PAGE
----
Etymology: from Utopia, name of an imaginary ideal country in a book Utopia since it was formed from the Greek ou, meaning "no, not," and topos, "place.
In 1516 Sir Thomas More wrote the first ' Utopia '. He coined the word ' utopia ' from the Greek ou-topos meaning 'no place' or 'nowhere'. But this was a pun - the....
Get our free widgets. Dictionary, Encyclopedia and Thesaurus - The Free Dictionary. New York, USA: Berghahn Books. In science fiction and technological speculationgender can be challenged on the biological as well as the social level. Ithaca: Cornell University Press. Word of the Day. In a similar meaning utopia, the Hindu concept of moksha and the Buddhist concept of nirvana may be thought of as a kind of utopia. Other examples include a society where humans have struck a balance with technology and it is merely used to enhance the human living condition e. International Conference of Rome. One goose, two geese. Browse the Medical Dictionary. In Englisheutopia and utopia are homophonous, meaning utopia, which may have given rise to the change in meaning. Authors such as John Zerzan and Derrick Jensen consider that modern technology is progressively depriving humans of their autonomy, and advocate the collapse of the industrial civilization, in favor of small-scale organization, news entry nelson mandela about them a necessary path to avoid the threat of technology on human freedom and sustainability. Nglish: Translation of utopia for Spanish speakers. Learn a new word every day.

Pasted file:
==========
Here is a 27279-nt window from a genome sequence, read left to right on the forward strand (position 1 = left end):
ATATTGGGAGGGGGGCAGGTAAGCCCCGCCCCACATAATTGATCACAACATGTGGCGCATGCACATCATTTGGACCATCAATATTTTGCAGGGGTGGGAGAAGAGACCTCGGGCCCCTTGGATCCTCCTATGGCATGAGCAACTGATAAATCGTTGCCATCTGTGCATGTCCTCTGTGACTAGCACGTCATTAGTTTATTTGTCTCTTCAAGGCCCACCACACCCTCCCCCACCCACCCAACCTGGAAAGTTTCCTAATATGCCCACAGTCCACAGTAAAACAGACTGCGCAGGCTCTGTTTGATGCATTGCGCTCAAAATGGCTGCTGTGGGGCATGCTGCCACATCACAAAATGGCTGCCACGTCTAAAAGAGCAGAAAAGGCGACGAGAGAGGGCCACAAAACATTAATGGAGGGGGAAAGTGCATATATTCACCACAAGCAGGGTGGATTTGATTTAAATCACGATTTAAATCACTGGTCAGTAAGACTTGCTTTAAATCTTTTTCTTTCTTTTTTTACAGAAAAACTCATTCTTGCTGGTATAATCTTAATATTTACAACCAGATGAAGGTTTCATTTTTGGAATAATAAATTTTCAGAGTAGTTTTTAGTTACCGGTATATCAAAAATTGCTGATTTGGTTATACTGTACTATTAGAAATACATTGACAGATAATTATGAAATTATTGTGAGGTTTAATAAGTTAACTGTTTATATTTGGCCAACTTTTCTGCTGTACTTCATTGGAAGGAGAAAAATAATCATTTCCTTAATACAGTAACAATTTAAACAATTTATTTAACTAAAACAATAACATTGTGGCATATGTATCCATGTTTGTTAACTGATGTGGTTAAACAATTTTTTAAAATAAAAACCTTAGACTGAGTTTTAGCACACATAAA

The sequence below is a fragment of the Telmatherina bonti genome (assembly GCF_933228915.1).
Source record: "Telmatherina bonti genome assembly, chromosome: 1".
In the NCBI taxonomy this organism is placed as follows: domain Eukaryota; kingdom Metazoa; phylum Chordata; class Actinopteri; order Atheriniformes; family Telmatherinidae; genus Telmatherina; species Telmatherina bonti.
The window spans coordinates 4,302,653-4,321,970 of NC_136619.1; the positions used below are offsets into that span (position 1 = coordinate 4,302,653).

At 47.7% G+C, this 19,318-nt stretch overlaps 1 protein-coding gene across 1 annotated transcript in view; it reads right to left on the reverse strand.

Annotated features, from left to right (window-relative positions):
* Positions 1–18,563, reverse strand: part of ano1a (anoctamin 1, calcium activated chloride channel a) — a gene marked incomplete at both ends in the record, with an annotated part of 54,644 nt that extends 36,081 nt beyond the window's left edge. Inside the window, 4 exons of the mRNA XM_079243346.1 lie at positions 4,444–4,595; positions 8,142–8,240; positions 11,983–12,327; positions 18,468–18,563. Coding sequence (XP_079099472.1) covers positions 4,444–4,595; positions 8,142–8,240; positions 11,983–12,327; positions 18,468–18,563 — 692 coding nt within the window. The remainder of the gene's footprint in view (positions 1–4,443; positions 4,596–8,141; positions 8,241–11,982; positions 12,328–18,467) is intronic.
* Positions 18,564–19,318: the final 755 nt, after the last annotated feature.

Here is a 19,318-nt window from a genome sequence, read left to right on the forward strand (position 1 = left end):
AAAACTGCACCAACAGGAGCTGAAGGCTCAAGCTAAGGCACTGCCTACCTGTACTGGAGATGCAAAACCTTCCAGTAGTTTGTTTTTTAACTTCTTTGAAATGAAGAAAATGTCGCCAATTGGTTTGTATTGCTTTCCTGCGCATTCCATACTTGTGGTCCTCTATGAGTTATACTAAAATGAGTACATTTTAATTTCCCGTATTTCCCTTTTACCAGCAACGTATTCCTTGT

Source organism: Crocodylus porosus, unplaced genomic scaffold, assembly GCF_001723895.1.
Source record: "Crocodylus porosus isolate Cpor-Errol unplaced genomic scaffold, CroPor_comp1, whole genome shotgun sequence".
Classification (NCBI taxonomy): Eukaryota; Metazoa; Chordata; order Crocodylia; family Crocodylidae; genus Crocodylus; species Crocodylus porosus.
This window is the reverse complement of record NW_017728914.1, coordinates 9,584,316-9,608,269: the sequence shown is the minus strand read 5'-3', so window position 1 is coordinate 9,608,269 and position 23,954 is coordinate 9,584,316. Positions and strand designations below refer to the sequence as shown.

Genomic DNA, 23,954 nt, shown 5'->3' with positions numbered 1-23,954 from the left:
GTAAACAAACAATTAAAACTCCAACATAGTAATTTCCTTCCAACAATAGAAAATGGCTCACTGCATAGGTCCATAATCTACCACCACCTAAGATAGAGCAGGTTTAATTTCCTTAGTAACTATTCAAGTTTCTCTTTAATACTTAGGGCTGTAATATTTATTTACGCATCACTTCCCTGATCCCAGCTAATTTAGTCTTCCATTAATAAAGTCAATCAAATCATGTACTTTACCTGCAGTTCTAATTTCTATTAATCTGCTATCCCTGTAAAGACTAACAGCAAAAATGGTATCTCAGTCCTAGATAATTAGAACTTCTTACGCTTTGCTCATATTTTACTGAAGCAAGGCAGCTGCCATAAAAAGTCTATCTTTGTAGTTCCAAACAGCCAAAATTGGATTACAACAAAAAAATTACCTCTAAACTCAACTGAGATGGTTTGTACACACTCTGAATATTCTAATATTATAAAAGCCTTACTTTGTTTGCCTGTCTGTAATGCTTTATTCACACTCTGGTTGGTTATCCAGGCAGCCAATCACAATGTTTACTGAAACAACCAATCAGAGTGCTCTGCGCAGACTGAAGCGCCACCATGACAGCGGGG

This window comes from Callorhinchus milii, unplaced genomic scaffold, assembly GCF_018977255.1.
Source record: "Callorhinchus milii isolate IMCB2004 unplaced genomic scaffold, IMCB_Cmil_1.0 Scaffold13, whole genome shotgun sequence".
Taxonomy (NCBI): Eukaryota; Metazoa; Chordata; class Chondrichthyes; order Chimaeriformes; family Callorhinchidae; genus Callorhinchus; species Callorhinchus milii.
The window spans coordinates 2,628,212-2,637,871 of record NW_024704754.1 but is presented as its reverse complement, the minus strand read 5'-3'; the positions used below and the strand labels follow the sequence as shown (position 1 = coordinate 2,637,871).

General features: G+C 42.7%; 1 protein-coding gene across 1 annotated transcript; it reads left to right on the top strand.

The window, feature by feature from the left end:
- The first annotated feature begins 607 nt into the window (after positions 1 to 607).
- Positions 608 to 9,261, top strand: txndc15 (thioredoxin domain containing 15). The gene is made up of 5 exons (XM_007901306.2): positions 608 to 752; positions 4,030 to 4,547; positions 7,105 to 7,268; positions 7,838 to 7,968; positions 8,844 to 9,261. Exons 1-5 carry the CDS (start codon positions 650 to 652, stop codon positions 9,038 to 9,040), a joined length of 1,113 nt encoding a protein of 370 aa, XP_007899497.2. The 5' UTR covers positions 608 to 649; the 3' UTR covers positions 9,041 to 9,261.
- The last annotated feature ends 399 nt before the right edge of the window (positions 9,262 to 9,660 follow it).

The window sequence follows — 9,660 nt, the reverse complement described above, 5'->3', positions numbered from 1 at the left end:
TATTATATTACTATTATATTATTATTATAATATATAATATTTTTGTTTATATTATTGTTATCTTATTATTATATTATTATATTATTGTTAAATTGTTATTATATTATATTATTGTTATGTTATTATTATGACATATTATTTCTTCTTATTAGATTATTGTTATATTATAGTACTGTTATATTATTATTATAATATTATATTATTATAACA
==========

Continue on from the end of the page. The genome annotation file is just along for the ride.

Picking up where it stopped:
Advanced Vocabulary - Utopia - Definition \ Meaning